Public input into city manager over
City Manager Steve Sheiffer will retire in fall.
The council hired a recruiter who last week held sessions with the public. Invitations were sent to specific residents, asking them what they’d like to see in the new city manager. A session for the general public also was held.
At those meetings, some residents suggested that the public be allowed additional input.
But no council member at a meeting earlier this week spoke in favor of such involvement, and two—Paul Williams and Russ Steeber—voiced opinions against it.
“You don’t hire somebody by consensus,” Steeber said. “That’s what you’ve got elected officials for. (Anything else) almost becomes an election rather than a hiring process.
“The people who wanted to give input have already done so,” Steeber said.
Heidi Voorhees, the council’s recruiter, said the council has given the community more chance for input than the majority of councils with which she has worked.
The input—which will help her write a profile of the candidate Janesville is seeking—is what drives the hiring in the final analysis, she said.
The council on Tuesday will meet to OK the final draft of the advertisement to appear in national publications. It also will OK the profile.
John Beckord, president of Forward Janesville, a private economic development organization, said some people in the community have experience hiring top-tier executive talent.
“Not that our council might not have those skills … but three of them are brand new,” he said.
Beckord said he didn’t know if any of the council members had ever hired an executive manager who will oversee a $62 million budget.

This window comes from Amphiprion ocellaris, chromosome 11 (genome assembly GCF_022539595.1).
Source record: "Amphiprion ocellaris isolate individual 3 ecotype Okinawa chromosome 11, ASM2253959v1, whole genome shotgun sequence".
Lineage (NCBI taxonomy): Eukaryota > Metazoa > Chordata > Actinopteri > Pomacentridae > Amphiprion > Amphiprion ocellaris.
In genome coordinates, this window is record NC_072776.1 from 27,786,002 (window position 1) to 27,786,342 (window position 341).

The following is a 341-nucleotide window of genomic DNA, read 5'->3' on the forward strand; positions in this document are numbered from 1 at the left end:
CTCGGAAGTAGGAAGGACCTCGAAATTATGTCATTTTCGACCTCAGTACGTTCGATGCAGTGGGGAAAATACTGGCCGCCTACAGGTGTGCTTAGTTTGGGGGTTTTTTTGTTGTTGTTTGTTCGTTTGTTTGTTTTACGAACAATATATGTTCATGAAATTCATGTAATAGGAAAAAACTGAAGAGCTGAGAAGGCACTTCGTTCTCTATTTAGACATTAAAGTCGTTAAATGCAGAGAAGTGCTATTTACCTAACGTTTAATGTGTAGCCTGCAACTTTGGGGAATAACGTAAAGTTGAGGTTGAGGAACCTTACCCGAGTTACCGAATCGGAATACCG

The council could consider involving executives and possibly union people from the private sector—“folks who have had some experience in hiring high-level talent,” he said.
Beckord suggested forming a screening committee that could offer some input about the candidates who visit to council members.
Resident Dale Hicks gave as an example the process that his church used for hiring a pastor. The church board narrowed the candidates to three, and the pastors were invited for question-and-answer sessions with the congregation.
“The decision is still the council’s,” resident Kay Deupree noted.
But residents could contact council members and give their opinions, resident Billy McCoy said.
Some communities allow residents more involvement, such as scheduling open houses to meet the final candidates. Others assemble panels of residents as part of the interview process. Others ask residents to take candidates on city tours.
Residents then are invited to give feedback to the council.